Award-winning STEM education platform Create & Learn offers a number of live online courses dedicated to teaching learners how to code through making and playing games.
1. Minecraft Modding Quest
If you enjoy Minecraft, then Minecraft Modding Quest is a great way to dive into the world of coding! Using Minecraft Education Edition, this course starts by introducing learners to the very basic concepts of stacking commands together to make computers accomplish tasks. They’ll control agents to solve puzzles while interacting with different in-game characters, before moving on to learning core coding concepts such as loop, operations, conditional, events, function, variables, and more!
2. Game Building Club
The Game Building Club uses Scratch to make games through original challenges and projects. Learners will work with concepts such as lists, variables, messages, and cloning, and they’ll use those concepts to make an awesome project they love each week. Some examples of weekly games include making a soccer game, creating a virtual pet game, and bringing a dress up game to life!
3. Coding with Roblox Studio
If Roblox is more your thing, why not try Coding with Roblox Studio? Roblox Studio can be used to code mini-games with the world of Roblox. Through a combination of configuring and scripting/coding, learners can create their own game world using a built-in 3D design tool and coding interactions with the world using Lua. The course starts with simple coding concepts such as loops and conditional statements, and gradually builds to more advanced concepts, building fun games throughout!
4. Unity Game Development
As mentioned above, Unity is one of the most popular game development platforms in the world. The Unity Game Development courses cover everything learners need to know to get the most of Unity, covering the core techniques of building both 2D and 3D games and coding in C#. The classes are entirely project-based, allowing learners to practice their skills while building games!
Free coding games for beginners
Coding games can be a great way to learn how to code, and get experience with game design. Here are a few to check out!
CodingGame offers a similar experience, using code to control characters and other elements on screen to complete challenges in a game. It also includes a multiplayer aspect, allowing players to challenge their friends to come up with the best coding solution to the game! It boasts coverage of over 25 programming languages, including Java, Python, Ruby, C#, C++, and many others.
Unlike the two applications above, Code.org offers learners a chance to learn by way of creating and modifying a number of different games, covering everything from table tennis and hockey games to mods for Minecraft. It offers tutorials and challenges for kids of all ages. With seemingly endless options for learning, Code.org allows learners to tackle the topic of coding a bit at a time with short tutorials on every topic imaginable.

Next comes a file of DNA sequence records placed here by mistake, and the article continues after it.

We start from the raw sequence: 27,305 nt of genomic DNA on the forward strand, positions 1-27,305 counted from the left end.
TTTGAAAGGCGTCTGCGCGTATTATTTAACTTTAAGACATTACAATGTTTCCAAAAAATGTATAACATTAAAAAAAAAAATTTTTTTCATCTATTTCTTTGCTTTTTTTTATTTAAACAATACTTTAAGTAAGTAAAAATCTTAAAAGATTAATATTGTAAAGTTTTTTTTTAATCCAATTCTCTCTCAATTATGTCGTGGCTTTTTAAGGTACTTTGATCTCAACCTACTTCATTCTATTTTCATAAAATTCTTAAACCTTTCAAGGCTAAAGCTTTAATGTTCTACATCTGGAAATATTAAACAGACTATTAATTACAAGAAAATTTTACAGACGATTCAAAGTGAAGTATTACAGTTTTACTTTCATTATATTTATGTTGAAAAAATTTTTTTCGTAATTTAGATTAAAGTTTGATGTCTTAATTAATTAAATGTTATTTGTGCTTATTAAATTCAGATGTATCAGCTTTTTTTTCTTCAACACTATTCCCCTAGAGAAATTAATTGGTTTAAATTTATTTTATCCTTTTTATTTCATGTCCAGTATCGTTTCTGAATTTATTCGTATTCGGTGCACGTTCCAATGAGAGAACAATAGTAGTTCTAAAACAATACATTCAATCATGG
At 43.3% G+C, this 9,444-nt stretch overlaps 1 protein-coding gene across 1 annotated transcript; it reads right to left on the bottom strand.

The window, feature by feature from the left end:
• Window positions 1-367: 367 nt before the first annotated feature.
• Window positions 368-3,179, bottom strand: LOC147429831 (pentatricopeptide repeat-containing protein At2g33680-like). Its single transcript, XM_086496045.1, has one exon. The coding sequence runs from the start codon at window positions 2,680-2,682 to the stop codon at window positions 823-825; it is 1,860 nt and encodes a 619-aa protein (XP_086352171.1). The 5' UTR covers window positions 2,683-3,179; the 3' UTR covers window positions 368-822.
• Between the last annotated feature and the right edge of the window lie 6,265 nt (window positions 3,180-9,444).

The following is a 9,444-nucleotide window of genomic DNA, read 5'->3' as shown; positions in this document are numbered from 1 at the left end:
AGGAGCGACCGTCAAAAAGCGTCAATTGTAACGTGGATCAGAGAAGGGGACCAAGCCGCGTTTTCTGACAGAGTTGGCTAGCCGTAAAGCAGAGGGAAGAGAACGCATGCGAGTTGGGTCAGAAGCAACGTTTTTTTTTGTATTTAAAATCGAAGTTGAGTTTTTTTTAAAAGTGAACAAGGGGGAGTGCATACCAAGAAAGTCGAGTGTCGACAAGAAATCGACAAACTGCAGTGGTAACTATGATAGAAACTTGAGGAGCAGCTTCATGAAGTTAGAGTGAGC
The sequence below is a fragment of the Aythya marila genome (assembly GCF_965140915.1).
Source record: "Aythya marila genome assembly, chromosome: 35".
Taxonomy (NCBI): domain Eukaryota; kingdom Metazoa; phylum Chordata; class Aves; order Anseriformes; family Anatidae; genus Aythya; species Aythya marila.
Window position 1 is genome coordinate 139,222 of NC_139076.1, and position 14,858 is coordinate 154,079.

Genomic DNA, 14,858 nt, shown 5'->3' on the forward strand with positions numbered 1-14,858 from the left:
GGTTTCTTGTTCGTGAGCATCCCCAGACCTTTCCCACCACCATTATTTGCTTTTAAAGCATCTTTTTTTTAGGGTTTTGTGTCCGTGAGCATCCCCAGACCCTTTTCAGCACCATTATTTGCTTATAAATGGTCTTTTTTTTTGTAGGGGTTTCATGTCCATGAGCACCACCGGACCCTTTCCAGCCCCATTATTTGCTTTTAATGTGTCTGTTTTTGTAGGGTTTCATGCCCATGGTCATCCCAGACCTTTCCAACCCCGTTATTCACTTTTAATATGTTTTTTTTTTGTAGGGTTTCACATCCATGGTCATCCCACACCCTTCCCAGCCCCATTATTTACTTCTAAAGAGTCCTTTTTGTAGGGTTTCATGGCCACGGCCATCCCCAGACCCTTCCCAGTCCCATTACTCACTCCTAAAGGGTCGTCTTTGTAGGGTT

Free coding games for teens
If you’re already familiar with coding, why not use games to improve your skills? These coding apps help further develop your programmer’s mind!
CheckiO features coding games which allow players to improve their coding skills by solving challenges and completing fun tasks in Python and TypeScript. Featuring over 500 “missions,” players work their way through tasks of increasing difficulty, either working on existing skills or learning new ones. With an eye-catching world map and a great community of programmers, CheckiO is sure to keep learners engaged!
Codewars gamifies an important element of learning how to code: practicing! It offers small coding challenges called “kata,” which are created by the community to help practice and strengthen different coding skills. This system allows players to not only sharpen their skills, but also see how other programmers solve the same problem, all while earning ranks and honor! It also features coverage of over 55 different programming languages, ensuring that players can find exercises that fit whatever language they’re practicing!
Human Resource Machine is a game which challenges the player to solve puzzles using traditional computer science concepts and logic. The player’s “office” is a simple computer, capable of basic computing operations, and the player must use only these basic operations to execute a very specific task. Each level is an increasingly difficult puzzle, and all the while players are learning how to apply logical operations the way a computer understands them!
Find even more free coding games for kids here.
Start today to learn game coding
There’s always more to learn when it comes to coding games. If you’re interested in getting started, you might try checking out our blog post on how to make a Pacman game.
And don’t forget, you can also learn how to create all kinds of awesome games by joining our live online, small-group, expert-designed classes! Begin with an intro to Unity class, designed by professionals from Google, Stanford, and MIT.
Written by Create & Learn instructor Josh Abbott Salazar. Josh is a teacher, coder, audio engineer, and musician. After graduating with a Master's in Music from Belmont University in Nashville, TN, Josh turned his attention to the technology side of things, and has been working in various aspects of coding and engineering ever since. He runs a small music studio in Nashville called Tango Sound Studios, and develops video games in his spare time.